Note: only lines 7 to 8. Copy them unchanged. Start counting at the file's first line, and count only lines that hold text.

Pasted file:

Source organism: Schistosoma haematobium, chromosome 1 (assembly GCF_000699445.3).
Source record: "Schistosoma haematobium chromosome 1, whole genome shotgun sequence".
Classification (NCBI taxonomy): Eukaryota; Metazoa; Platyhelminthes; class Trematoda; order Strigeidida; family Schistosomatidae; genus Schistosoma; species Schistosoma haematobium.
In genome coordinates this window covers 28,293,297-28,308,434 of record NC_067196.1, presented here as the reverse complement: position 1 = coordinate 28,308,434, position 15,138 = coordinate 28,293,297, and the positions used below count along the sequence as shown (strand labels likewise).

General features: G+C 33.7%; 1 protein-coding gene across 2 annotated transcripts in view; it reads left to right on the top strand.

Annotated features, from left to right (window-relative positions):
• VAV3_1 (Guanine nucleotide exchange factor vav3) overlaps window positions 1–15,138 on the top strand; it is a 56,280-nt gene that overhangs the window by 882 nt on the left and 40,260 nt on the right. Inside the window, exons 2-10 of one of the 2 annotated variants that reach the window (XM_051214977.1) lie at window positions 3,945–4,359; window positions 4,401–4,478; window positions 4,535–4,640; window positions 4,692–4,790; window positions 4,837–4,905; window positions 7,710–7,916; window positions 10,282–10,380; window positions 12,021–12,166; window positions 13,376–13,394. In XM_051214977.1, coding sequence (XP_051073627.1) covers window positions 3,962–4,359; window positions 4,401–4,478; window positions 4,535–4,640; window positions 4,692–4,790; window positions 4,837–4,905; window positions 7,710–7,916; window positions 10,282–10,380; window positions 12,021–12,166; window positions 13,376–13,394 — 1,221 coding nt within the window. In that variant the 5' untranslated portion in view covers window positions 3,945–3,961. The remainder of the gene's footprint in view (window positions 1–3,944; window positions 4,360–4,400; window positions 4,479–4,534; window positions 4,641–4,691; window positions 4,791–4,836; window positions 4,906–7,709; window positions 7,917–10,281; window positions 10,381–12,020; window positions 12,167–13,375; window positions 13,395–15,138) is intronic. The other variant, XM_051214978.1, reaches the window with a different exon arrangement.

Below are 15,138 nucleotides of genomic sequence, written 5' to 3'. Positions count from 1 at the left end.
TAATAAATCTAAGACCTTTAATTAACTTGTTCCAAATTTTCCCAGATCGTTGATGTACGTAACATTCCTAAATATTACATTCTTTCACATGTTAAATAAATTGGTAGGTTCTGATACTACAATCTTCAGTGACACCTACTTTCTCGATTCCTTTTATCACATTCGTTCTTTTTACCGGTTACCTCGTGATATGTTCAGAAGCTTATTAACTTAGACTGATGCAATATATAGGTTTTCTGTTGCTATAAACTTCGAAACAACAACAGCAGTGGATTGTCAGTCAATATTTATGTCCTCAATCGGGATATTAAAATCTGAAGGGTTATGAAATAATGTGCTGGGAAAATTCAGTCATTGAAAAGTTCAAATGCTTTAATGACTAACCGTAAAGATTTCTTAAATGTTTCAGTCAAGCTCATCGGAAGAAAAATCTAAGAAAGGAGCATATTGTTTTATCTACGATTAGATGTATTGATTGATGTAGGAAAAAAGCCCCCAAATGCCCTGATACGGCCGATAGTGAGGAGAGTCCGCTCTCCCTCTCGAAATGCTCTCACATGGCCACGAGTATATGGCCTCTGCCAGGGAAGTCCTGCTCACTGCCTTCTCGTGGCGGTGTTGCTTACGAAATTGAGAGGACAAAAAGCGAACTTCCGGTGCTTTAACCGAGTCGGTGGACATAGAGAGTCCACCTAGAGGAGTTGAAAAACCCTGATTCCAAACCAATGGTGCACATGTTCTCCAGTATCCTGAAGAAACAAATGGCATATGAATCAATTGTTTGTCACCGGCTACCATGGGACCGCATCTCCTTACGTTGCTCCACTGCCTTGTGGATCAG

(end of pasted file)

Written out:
• VAV3_1 (Guanine nucleotide exchange factor vav3) overlaps window positions 1–15,138 on the top strand; it is a 56,280-nt gene that overhangs the window by 882 nt on the left and 40,260 nt on the right. Inside the window, exons 2-10 of one of the 2 annotated variants that reach the window (XM_051214977.1) lie at window positions 3,945–4,359; window positions 4,401–4,478; window positions 4,535–4,640; window positions 4,692–4,790; window positions 4,837–4,905; window positions 7,710–7,916; window positions 10,282–10,380; window positions 12,021–12,166; window positions 13,376–13,394. In XM_051214977.1, coding sequence (XP_051073627.1) covers window positions 3,962–4,359; window positions 4,401–4,478; window positions 4,535–4,640; window positions 4,692–4,790; window positions 4,837–4,905; window positions 7,710–7,916; window positions 10,282–10,380; window positions 12,021–12,166; window positions 13,376–13,394 — 1,221 coding nt within the window. In that variant the 5' untranslated portion in view covers window positions 3,945–3,961. The remainder of the gene's footprint in view (window positions 1–3,944; window positions 4,360–4,400; window positions 4,479–4,534; window positions 4,641–4,691; window positions 4,791–4,836; window positions 4,906–7,709; window positions 7,917–10,281; window positions 10,381–12,020; window positions 12,167–13,375; window positions 13,395–15,138) is intronic. The other variant, XM_051214978.1, reaches the window with a different exon arrangement.

Below are 15,138 nucleotides of genomic sequence, written 5' to 3'. Positions count from 1 at the left end.